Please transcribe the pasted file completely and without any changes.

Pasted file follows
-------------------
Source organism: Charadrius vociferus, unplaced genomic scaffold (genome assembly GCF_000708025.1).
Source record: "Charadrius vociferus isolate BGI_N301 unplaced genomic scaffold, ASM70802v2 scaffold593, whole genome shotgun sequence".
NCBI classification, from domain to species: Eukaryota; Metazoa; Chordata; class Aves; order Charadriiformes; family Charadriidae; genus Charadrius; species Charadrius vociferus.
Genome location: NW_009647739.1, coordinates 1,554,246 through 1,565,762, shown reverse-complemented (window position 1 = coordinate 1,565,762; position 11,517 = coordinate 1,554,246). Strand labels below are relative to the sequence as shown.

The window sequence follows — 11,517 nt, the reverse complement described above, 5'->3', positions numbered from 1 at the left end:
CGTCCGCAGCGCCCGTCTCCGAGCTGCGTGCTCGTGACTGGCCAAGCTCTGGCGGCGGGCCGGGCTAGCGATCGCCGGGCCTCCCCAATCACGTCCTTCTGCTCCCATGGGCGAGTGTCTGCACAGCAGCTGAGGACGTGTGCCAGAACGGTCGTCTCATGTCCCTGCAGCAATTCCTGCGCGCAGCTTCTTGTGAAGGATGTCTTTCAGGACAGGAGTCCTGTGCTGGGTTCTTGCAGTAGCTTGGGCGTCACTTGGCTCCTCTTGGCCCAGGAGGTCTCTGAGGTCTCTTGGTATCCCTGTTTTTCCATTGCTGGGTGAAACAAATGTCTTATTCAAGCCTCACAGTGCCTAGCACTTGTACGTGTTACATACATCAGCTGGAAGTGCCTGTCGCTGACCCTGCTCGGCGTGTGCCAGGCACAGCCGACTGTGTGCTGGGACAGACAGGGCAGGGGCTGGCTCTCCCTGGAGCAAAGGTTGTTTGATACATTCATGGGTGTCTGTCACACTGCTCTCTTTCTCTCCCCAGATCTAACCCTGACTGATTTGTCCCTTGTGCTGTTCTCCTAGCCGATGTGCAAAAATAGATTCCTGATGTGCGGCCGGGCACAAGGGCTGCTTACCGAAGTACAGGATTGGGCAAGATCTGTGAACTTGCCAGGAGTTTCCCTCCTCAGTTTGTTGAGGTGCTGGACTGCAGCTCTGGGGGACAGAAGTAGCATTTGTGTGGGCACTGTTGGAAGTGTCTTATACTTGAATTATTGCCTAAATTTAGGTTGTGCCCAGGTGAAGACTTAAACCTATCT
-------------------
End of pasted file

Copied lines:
Source organism: Charadrius vociferus, unplaced genomic scaffold (genome assembly GCF_000708025.1).
Source record: "Charadrius vociferus isolate BGI_N301 unplaced genomic scaffold, ASM70802v2 scaffold593, whole genome shotgun sequence".
NCBI classification, from domain to species: Eukaryota; Metazoa; Chordata; class Aves; order Charadriiformes; family Charadriidae; genus Charadrius; species Charadrius vociferus.
Genome location: NW_009647739.1, coordinates 1,554,246 through 1,565,762, shown reverse-complemented (window position 1 = coordinate 1,565,762; position 11,517 = coordinate 1,554,246). Strand labels below are relative to the sequence as shown.

The window sequence follows — 11,517 nt, the reverse complement described above, 5'->3', positions numbered from 1 at the left end:
CGTCCGCAGCGCCCGTCTCCGAGCTGCGTGCTCGTGACTGGCCAAGCTCTGGCGGCGGGCCGGGCTAGCGATCGCCGGGCCTCCCCAATCACGTCCTTCTGCTCCCATGGGCGAGTGTCTGCACAGCAGCTGAGGACGTGTGCCAGAACGGTCGTCTCATGTCCCTGCAGCAATTCCTGCGCGCAGCTTCTTGTGAAGGATGTCTTTCAGGACAGGAGTCCTGTGCTGGGTTCTTGCAGTAGCTTGGGCGTCACTTGGCTCCTCTTGGCCCAGGAGGTCTCTGAGGTCTCTTGGTATCCCTGTTTTTCCATTGCTGGGTGAAACAAATGTCTTATTCAAGCCTCACAGTGCCTAGCACTTGTACGTGTTACATACATCAGCTGGAAGTGCCTGTCGCTGACCCTGCTCGGCGTGTGCCAGGCACAGCCGACTGTGTGCTGGGACAGACAGGGCAGGGGCTGGCTCTCCCTGGAGCAAAGGTTGTTTGATACATTCATGGGTGTCTGTCACACTGCTCTCTTTCTCTCCCCAGATCTAACCCTGACTGATTTGTCCCTTGTGCTGTTCTCCTAGCCGATGTGCAAAAATAGATTCCTGATGTGCGGCCGGGCACAAGGGCTGCTTACCGAAGTACAGGATTGGGCAAGATCTGTGAACTTGCCAGGAGTTTCCCTCCTCAGTTTGTTGAGGTGCTGGACTGCAGCTCTGGGGGACAGAAGTAGCATTTGTGTGGGCACTGTTGGAAGTGTCTTATACTTGAATTATTGCCTAAATTTAGGTTGTGCCCAGGTGAAGACTTAAACCTATCT